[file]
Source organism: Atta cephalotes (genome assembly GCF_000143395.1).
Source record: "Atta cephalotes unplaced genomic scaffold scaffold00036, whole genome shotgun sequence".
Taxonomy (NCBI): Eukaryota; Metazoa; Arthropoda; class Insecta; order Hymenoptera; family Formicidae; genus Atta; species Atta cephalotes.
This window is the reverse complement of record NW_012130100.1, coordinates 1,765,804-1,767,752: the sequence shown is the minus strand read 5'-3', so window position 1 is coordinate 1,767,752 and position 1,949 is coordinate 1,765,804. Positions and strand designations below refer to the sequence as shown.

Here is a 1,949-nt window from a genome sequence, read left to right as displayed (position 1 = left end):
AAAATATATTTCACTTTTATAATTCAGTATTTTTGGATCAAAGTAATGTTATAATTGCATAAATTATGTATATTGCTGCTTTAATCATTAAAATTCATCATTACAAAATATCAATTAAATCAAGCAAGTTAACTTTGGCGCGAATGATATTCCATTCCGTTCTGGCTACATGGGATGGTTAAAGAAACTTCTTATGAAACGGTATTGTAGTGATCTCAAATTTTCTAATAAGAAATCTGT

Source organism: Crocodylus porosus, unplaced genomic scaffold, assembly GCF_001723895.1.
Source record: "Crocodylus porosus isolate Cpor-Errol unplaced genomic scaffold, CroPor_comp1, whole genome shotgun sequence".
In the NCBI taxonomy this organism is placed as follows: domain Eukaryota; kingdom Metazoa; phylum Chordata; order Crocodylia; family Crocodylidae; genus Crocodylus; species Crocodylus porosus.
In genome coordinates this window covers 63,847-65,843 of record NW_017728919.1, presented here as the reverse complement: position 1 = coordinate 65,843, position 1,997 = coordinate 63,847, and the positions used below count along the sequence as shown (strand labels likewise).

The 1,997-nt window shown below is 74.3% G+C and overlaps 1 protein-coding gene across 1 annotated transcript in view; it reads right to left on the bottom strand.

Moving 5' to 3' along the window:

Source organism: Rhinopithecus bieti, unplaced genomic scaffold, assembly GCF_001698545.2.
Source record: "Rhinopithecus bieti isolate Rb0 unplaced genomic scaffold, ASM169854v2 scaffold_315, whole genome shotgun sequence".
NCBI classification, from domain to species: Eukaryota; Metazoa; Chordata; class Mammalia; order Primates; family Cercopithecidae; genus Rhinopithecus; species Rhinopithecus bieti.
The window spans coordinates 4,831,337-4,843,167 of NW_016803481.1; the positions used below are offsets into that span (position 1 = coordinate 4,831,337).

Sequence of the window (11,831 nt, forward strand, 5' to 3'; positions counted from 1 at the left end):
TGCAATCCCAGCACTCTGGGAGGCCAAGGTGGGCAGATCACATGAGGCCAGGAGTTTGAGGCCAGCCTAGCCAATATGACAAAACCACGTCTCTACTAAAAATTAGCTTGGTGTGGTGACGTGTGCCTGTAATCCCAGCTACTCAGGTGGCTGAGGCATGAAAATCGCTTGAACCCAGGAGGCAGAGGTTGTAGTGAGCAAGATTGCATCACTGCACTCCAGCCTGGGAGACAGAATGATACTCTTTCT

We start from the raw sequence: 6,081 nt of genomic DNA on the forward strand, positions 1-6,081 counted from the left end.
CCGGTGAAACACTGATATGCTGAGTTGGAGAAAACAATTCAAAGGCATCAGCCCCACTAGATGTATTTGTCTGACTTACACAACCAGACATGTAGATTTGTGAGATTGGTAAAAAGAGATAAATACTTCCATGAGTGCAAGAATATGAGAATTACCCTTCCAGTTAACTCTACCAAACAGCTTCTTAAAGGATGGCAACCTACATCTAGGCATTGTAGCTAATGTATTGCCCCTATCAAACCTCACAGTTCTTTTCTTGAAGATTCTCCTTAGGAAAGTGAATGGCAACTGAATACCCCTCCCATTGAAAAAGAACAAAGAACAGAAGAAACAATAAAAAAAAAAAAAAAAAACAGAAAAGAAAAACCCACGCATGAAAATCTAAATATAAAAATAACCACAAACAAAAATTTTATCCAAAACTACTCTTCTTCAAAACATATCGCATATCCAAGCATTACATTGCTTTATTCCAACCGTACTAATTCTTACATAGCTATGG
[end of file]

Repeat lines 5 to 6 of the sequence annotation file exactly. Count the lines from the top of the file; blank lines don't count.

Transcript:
Here is a 1,949-nt window from a genome sequence, read left to right as displayed (position 1 = left end):
AAAATATATTTCACTTTTATAATTCAGTATTTTTGGATCAAAGTAATGTTATAATTGCATAAATTATGTATATTGCTGCTTTAATCATTAAAATTCATCATTACAAAATATCAATTAAATCAAGCAAGTTAACTTTGGCGCGAATGATATTCCATTCCGTTCTGGCTACATGGGATGGTTAAAGAAACTTCTTATGAAACGGTATTGTAGTGATCTCAAATTTTCTAATAAGAAATCTGT